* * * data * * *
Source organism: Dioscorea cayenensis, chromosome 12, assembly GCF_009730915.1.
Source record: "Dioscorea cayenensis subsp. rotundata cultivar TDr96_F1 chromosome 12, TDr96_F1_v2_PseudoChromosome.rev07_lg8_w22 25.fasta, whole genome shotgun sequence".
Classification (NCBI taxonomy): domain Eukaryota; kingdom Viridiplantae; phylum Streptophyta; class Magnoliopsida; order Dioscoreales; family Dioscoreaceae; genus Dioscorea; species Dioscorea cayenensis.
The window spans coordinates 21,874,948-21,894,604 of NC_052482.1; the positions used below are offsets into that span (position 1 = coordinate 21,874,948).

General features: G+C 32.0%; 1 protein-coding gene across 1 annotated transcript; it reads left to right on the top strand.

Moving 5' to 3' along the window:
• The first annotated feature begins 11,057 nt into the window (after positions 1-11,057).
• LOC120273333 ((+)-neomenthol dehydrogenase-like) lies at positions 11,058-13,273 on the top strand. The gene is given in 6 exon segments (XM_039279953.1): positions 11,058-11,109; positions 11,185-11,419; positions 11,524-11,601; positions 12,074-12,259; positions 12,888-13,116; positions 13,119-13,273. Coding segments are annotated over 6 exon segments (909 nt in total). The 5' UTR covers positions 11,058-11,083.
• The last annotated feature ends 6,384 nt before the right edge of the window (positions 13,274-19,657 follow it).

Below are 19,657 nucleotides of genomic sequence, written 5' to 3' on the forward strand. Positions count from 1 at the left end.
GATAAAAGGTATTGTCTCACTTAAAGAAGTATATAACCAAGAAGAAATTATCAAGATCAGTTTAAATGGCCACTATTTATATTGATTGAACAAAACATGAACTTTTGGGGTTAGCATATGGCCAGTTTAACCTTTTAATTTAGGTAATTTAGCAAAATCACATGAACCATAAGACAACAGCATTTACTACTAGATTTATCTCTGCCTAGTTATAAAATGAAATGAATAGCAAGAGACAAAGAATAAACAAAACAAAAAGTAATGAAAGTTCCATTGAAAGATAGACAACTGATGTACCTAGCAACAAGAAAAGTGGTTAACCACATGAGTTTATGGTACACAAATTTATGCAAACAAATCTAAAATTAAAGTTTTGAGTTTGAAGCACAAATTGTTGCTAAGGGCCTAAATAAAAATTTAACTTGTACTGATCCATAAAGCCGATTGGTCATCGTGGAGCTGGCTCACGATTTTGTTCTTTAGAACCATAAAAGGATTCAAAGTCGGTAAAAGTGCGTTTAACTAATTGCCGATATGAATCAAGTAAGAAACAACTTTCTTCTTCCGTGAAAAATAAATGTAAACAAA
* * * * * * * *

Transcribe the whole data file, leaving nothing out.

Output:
Source organism: Dioscorea cayenensis, chromosome 12, assembly GCF_009730915.1.
Source record: "Dioscorea cayenensis subsp. rotundata cultivar TDr96_F1 chromosome 12, TDr96_F1_v2_PseudoChromosome.rev07_lg8_w22 25.fasta, whole genome shotgun sequence".
Classification (NCBI taxonomy): domain Eukaryota; kingdom Viridiplantae; phylum Streptophyta; class Magnoliopsida; order Dioscoreales; family Dioscoreaceae; genus Dioscorea; species Dioscorea cayenensis.
The window spans coordinates 21,874,948-21,894,604 of NC_052482.1; the positions used below are offsets into that span (position 1 = coordinate 21,874,948).

General features: G+C 32.0%; 1 protein-coding gene across 1 annotated transcript; it reads left to right on the top strand.

Moving 5' to 3' along the window:
• The first annotated feature begins 11,057 nt into the window (after positions 1-11,057).
• LOC120273333 ((+)-neomenthol dehydrogenase-like) lies at positions 11,058-13,273 on the top strand. The gene is given in 6 exon segments (XM_039279953.1): positions 11,058-11,109; positions 11,185-11,419; positions 11,524-11,601; positions 12,074-12,259; positions 12,888-13,116; positions 13,119-13,273. Coding segments are annotated over 6 exon segments (909 nt in total). The 5' UTR covers positions 11,058-11,083.
• The last annotated feature ends 6,384 nt before the right edge of the window (positions 13,274-19,657 follow it).

Below are 19,657 nucleotides of genomic sequence, written 5' to 3' on the forward strand. Positions count from 1 at the left end.
GATAAAAGGTATTGTCTCACTTAAAGAAGTATATAACCAAGAAGAAATTATCAAGATCAGTTTAAATGGCCACTATTTATATTGATTGAACAAAACATGAACTTTTGGGGTTAGCATATGGCCAGTTTAACCTTTTAATTTAGGTAATTTAGCAAAATCACATGAACCATAAGACAACAGCATTTACTACTAGATTTATCTCTGCCTAGTTATAAAATGAAATGAATAGCAAGAGACAAAGAATAAACAAAACAAAAAGTAATGAAAGTTCCATTGAAAGATAGACAACTGATGTACCTAGCAACAAGAAAAGTGGTTAACCACATGAGTTTATGGTACACAAATTTATGCAAACAAATCTAAAATTAAAGTTTTGAGTTTGAAGCACAAATTGTTGCTAAGGGCCTAAATAAAAATTTAACTTGTACTGATCCATAAAGCCGATTGGTCATCGTGGAGCTGGCTCACGATTTTGTTCTTTAGAACCATAAAAGGATTCAAAGTCGGTAAAAGTGCGTTTAACTAATTGCCGATATGAATCAAGTAAGAAACAACTTTCTTCTTCCGTGAAAAATAAATGTAAACAAA